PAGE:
Using the HARPS spectrograph, installed on the 3.6-meter telescope of the European Southern Observatory in La Silla, a team of astronomers has discovered a planetary system with at least five Neptune-like planets-between 13 and 25 mass orbiting terrestres- the star HD 10180, much like our sun. In addition, the distances of the planets from their star follow a regular pattern as in the Solar System. And all the planets seem to have almost circular orbits.
As explained Christophe Lovis, a research observatory at the University of Geneva in Switzerland and head of the study, there are good reasons to believe that two other planets are present. One would be a Saturn-like planet with a minimum mass of 65 Earth masses, orbiting in 2200 days. The other would be the least massive exoplanet ever discovered, with a mass about 1.4 times that of Earth, and would be very close to its host star, at just 2 percent of the Earth-Sun distance. One "year" on this "small" planet would last only 1.18 Earth days.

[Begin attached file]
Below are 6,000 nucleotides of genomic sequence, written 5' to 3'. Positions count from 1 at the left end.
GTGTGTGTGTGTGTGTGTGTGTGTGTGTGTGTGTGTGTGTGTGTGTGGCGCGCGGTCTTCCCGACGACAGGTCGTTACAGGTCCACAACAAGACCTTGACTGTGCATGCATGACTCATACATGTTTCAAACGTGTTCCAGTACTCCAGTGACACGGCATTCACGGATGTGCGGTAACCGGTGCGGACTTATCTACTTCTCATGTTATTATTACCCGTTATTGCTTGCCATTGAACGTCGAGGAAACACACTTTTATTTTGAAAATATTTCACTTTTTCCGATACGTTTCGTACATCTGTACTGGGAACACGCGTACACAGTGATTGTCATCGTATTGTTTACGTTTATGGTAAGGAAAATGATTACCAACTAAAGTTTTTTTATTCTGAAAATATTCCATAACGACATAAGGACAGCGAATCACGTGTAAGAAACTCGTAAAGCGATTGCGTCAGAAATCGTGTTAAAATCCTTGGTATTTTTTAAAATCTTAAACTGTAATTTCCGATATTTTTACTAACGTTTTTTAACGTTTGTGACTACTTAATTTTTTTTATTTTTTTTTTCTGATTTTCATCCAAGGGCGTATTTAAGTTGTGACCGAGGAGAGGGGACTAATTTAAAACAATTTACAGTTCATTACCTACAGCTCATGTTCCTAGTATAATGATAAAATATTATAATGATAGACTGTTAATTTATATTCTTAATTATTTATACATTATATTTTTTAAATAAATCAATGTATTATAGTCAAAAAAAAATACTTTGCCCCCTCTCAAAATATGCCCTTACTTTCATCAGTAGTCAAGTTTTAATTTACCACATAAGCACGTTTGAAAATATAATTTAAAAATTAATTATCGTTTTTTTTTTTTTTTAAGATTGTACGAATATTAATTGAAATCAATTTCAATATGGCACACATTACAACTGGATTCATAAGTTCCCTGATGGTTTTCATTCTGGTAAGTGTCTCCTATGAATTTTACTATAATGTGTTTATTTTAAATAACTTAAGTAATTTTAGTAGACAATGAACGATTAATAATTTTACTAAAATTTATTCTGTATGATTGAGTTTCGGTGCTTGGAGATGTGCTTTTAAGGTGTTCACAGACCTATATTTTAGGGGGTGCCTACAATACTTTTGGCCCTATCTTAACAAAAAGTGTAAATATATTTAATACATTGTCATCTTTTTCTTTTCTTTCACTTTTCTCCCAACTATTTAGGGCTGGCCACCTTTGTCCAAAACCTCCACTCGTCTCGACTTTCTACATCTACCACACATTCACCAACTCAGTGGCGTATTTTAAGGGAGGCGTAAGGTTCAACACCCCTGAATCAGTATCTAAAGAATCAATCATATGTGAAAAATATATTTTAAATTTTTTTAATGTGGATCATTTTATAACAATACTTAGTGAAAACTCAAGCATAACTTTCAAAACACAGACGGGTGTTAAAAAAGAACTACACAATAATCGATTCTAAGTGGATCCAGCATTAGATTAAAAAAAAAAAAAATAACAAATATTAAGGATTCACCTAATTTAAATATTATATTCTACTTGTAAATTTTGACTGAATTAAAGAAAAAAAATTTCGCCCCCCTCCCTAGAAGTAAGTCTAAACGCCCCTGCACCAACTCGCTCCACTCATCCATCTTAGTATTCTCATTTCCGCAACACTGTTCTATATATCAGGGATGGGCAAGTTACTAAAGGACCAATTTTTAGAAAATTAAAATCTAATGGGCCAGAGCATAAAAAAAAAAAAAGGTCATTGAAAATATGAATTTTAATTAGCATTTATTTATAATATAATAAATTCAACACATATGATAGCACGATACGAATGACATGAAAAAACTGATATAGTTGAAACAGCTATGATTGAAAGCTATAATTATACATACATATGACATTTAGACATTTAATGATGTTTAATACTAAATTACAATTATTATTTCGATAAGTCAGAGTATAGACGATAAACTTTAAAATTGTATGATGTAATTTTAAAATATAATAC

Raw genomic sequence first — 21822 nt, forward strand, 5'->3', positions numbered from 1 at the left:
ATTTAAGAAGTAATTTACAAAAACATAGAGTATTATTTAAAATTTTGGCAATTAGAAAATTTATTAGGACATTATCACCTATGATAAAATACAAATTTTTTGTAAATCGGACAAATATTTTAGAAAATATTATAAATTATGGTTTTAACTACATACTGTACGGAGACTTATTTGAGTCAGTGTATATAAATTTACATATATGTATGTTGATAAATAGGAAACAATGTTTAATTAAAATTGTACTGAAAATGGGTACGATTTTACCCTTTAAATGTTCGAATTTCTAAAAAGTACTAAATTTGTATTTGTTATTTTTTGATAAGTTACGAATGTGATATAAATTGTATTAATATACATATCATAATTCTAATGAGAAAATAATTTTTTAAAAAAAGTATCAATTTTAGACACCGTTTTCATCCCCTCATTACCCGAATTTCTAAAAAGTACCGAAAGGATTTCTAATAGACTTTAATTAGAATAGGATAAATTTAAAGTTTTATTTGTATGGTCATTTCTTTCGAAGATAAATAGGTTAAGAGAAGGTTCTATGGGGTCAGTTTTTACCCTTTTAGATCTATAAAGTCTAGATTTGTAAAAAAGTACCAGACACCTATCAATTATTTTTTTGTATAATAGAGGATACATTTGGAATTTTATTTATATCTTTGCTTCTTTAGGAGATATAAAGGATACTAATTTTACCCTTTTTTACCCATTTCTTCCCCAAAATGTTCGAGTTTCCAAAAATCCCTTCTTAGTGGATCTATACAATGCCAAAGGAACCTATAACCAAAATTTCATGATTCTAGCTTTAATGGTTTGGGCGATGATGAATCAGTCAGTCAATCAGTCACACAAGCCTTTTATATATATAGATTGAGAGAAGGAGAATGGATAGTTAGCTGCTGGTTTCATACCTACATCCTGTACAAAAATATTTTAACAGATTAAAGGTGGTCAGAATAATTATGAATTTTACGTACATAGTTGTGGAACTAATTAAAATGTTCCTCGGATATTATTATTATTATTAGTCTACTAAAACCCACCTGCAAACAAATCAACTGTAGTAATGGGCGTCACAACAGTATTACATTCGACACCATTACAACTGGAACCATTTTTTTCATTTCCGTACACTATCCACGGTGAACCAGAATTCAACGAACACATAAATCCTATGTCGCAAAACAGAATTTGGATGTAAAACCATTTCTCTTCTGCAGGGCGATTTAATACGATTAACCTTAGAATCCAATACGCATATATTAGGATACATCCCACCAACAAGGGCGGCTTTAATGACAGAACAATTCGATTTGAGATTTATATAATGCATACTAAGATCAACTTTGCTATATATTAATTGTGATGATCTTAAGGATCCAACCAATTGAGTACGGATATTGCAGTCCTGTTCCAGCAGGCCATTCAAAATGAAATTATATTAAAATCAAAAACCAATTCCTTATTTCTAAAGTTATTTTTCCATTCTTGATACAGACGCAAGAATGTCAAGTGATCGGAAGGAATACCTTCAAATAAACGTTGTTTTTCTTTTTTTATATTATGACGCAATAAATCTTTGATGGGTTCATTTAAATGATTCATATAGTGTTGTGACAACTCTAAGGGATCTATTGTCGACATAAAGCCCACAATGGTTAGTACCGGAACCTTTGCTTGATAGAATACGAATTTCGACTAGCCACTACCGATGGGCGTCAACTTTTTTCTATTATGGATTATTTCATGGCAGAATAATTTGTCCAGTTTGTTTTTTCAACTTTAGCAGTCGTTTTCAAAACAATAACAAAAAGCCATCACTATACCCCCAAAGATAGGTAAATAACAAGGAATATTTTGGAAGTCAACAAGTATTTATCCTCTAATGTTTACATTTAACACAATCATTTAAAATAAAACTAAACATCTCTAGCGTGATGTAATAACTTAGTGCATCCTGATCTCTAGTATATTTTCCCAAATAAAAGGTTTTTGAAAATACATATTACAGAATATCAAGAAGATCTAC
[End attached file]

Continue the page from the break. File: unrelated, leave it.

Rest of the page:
For his discovery, the team of astronomers used the HARPS spectrograph on a six-year duration of the star HD 10180, located 127 light years away in the southern constellation of Hydrus. This is the "system with the most planets yet discovered," says Lovis, who also said that "we are entering a new era in exoplanet research: the study of complex planetary systems and not just of individual planets."
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